Drifting toward health.
Drifting toward death.
It doesn’t seem like this should be so confusing, but it is.
Some days ago, a little girl, maybe 4 or 5, stood in my childhood bedroom watching in freeze mind as my mother threw out her toys into the big green dumpster my mother had wheeled into the room.
This child did not understand, as any reasonable person wouldn’t, why her mother insisted on stripping every bit of humanity out of her.
She caused no trouble in the house. She did everything her mother or brothers told her to do. She had sex with whoever wanted it. She tried not to breathe as she was afraid it would upset them. Her existence was so minimal.
Still, with trying to do everything right, her mother hated her with such sadistic pleasure.
Her mother had made sure to strip her of everything.
Decency. Humanity. Love. Free thought. All gone.
She was forced to live in a room that only had a bed and a piece of office furniture. There could be no signs of a human child living there. Only nothingness, so she would always know she was nothing and nobody.
The little girl is stuck in this place, long past trying to understand her life.
Confusion, obedience, and an ounce of pain belonged to her.
I watched her for days. She was stuck there. I was stuck watching her. I had no explanation to give her. Yes, it was all vaguely familiar to me, but I wanted to keep it “not me” because that looks like such a painful, awful existence. Who would want that?
Feelings of suicide had been circling us as a system. I was not in as much control as I usually am, partly because watching this little girl made me want to die.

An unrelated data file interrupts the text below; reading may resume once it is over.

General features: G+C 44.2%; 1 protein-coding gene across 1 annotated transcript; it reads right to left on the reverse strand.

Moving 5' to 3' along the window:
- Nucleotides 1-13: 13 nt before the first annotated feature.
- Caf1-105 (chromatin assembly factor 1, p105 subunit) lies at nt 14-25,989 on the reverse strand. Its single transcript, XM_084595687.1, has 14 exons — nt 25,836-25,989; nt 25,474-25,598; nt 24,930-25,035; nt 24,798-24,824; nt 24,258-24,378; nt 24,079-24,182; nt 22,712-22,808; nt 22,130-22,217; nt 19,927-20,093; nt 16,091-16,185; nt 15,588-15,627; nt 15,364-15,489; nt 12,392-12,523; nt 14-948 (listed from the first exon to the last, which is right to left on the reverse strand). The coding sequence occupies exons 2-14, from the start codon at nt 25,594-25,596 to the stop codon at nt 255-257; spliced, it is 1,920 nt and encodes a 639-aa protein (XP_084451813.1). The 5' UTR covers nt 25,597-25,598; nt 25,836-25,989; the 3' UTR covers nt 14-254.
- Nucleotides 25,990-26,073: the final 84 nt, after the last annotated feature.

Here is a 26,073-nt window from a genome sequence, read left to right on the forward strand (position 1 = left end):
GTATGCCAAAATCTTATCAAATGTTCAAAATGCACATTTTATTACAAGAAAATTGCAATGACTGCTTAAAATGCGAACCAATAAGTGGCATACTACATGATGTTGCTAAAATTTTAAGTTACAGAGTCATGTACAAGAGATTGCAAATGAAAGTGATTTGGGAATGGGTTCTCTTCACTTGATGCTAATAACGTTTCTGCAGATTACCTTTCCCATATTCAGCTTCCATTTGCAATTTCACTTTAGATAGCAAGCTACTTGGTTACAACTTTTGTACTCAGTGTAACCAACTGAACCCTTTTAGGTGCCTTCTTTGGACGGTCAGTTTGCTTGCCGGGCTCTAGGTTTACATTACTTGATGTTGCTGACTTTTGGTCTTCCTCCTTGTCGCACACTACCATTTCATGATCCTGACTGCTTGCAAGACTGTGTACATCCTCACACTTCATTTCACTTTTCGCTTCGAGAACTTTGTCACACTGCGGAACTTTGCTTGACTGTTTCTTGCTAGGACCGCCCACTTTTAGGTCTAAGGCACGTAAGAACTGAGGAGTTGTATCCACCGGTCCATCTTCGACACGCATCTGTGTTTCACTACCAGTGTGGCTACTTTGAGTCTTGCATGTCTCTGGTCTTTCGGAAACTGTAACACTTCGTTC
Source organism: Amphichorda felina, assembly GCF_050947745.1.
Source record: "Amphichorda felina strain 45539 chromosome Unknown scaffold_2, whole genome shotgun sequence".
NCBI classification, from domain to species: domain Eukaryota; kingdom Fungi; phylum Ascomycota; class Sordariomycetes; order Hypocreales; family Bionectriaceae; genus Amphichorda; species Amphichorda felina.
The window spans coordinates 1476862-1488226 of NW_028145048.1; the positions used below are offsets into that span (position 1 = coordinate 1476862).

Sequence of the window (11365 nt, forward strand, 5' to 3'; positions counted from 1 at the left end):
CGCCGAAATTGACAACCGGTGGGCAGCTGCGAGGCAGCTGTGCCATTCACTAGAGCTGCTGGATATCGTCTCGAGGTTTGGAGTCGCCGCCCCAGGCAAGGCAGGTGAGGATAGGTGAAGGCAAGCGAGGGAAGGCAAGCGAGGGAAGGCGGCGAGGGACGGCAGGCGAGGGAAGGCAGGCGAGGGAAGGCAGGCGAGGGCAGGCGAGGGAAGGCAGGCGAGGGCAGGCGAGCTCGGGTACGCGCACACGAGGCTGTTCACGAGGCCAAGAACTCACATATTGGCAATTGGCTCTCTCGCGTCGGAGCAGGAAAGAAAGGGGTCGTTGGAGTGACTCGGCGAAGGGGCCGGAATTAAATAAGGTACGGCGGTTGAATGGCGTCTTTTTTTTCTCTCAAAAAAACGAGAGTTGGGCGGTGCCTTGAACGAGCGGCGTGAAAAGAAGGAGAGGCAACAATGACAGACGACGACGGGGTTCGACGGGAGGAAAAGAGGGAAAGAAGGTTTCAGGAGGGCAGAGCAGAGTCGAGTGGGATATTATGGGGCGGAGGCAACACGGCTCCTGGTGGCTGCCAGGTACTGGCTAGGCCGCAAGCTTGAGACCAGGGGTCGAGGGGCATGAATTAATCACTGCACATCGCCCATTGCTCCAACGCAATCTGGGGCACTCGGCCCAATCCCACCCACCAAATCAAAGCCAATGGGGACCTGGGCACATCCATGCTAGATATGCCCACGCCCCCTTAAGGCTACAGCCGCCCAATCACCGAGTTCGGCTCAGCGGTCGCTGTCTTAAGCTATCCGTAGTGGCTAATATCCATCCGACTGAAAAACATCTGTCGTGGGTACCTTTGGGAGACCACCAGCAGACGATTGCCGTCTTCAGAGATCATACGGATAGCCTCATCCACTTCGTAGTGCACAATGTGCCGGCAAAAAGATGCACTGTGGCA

So I let the others inside me deprive the body of oxygen until I reached an altered state of consciousness. Here, I could go to the little girl in the bedroom.
Like I would do with my own wounded outside children, I reached down and picked her up and held her. She had never been held before, but she did not resist me and gave in to trusting me and let me carry her away.
I held her tightly against me, with her legs wrapped around me, and I could feel her pain and confusion. It is stuck in my heart.
I wanted to promise her that she would never be hurt again, but I knew I couldn’t do that in this very imperfect world.
She had endured more pain and suffering than a nation of people.
She would experience it no more.
I delivered her to the angels in heaven as I knew of no other place that promises the end of suffering. I told her she would be safe there, and the angels would love her and take care of her.
After I delivered her, I gasped for breath to get some oxygen in my earthly body. I was barely there. I was barely making it out alive.
I struggle to care about the damage done to my brain, or my almost lost life. It seems unimportant in the scheme of things.
I look to my childhood bedroom everyday since then, and it is empty. She is gone. She is free from the cruelty dealt to her.
I am relieved to have set her free. And uncertain as to what this means for me.